Helmet on, fire away!
    Life is Good

  25. #18
    Being cautious is never a bad thing IMO, granted most athletic people should be able to make that jump, but I've seen several people in the subway that were decidedly unathletic, not all of them kids either. Makes sense for the beta writers to at least add a warning.

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  27. #19
    Quote Originally Posted by Scott Card View Post
    given the diverse and mostly newbie status of those doing the Subway, I would advertise it as "you should bring rappelling gear and know how to use it" type canyon.
    X2

  28. #20
    Moderator jman's Avatar
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    Subway ain't no hand-line canyon

    Quote Originally Posted by Scott Card View Post
    My real point in posting this info to begin with was that I do not believe that the Subway, in its present conditions, should be advertised as a "no rappel necessary" canyon. Can one do it without rappelling? Yes, but as you, Rockgremlin stated, "that jump over the falls isn't for everyone". I wasn't about to let my 12 year old make that jump. He is fit and athletic but the penalty points were too great and his legs were too short. Sounds like you made the same decision to rappel/lower you kids. So, yes, it can be done without rappelling but given the diverse and mostly newbie status of those doing the Subway, I would advertise it as "you should bring rappelling gear and know how to use it" type canyon. I would much rather be besmirched by the young and athletic telling me they didn't need the harness and that I am a wimp/wuss/weak/old/etc. for not doing the leap. It would cause me a lot of guilt if I advertised the canyon as "no rappel necessary" with the current conditions and someone got hurt trying to make the leap they had no business making.

    One more comment, like most sports, canyoneering has a huge mental component to it. A six foot leap from one chalk mark to another on a side walk is mentally not the same if you dig a twenty foot trench between the chalk marks and put a few boulders at the bottom. The distance may be the same but mentally, that six feet now looks like 12 feet. In the case of the Subway, add slippery rocks, cold legs and feet, waterfall and rocks at the bottom, and an uneven surfaces to mess with the mind as it contemplates the six foot (or whatever it is) gap. If we advertise "No rappel necessary, only a 6 foot jump necessary" that seems to me to be a potential recipe for injury or worse. Now, I know I am going to take some flak from some of you with this opinion and that everyone needs to do their own research, be responsible for themselves, yada yada, and I generally agree. But the Subway is a different beast because of the permit system and volume of rookie visitors it receives.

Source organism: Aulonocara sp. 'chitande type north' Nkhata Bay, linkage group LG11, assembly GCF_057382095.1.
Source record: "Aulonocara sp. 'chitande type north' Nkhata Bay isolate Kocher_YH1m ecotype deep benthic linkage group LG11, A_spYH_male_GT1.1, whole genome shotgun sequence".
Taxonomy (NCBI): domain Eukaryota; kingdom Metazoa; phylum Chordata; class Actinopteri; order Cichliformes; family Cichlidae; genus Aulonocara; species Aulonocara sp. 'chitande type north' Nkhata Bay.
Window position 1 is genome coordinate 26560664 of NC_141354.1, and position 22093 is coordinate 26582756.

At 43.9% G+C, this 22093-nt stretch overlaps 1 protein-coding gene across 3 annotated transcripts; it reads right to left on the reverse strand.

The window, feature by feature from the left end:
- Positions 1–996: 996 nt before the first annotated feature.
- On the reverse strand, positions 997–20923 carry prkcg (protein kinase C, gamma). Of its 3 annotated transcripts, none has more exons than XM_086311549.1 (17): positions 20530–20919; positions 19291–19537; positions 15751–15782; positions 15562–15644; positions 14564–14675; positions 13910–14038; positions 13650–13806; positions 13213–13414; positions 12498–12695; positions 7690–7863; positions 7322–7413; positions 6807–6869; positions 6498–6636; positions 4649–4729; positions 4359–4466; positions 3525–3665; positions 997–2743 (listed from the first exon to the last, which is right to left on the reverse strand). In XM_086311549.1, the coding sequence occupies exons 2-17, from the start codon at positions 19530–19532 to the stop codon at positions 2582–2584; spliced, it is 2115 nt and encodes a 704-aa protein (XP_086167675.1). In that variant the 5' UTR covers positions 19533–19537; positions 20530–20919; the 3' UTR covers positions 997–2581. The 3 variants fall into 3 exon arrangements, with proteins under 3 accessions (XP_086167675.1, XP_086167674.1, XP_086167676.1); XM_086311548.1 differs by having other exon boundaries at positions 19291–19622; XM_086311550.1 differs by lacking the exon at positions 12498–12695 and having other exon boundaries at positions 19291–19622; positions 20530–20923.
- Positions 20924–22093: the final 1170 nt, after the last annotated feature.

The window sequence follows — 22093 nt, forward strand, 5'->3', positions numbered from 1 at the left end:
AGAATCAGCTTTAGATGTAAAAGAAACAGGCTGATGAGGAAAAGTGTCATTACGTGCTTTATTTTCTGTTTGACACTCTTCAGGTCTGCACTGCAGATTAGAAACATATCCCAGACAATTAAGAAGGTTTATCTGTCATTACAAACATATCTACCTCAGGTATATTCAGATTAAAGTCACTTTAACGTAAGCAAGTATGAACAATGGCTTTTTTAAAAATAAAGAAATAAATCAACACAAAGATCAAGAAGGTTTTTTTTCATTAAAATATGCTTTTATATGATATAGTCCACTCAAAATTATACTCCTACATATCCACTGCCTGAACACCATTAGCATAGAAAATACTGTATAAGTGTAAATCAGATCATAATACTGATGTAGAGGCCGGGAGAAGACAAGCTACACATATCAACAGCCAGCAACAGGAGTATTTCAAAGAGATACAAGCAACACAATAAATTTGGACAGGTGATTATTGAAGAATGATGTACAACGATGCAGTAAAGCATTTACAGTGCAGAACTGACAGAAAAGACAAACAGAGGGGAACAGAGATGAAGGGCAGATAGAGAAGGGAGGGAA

Helmet on, fire away!
    X2


    I would like to think that as a beta writer/sprayer - you always write/tell it OBJECTIVELY....always, always, always. And I think both Shane and Tom do that well.

    Subjective should remain for your own personal group. But the public is objectively.

    I've seen numerous 60yr+olds descend the Subway and there is no way I would say "jumping the gap is easy" to my mom and dad. Even to athletic noobs. Sure some might jump it - but I'll let them decide it once they are there and have appropriate gear.

    There's where people get in trouble is when we remain subjective.
    ●Canyoneering 'Canyon Conditions' @ www.candition.com
    ●Hiking Treks (my younger brother's website): hiking guides @ www.thetrekplanner.com
    "He who walks on the edge...will eventually fall."
    "There are two ways to die in the desert - dehydration and drowning." -overhearing a Park Ranger at Capitol Reef N.P.
    "...the first law of gear-dynamics: gear is like a gas - it will expand to fit the available space." -Wortman, Outside magazine.
    "SEND IT, BRO!!"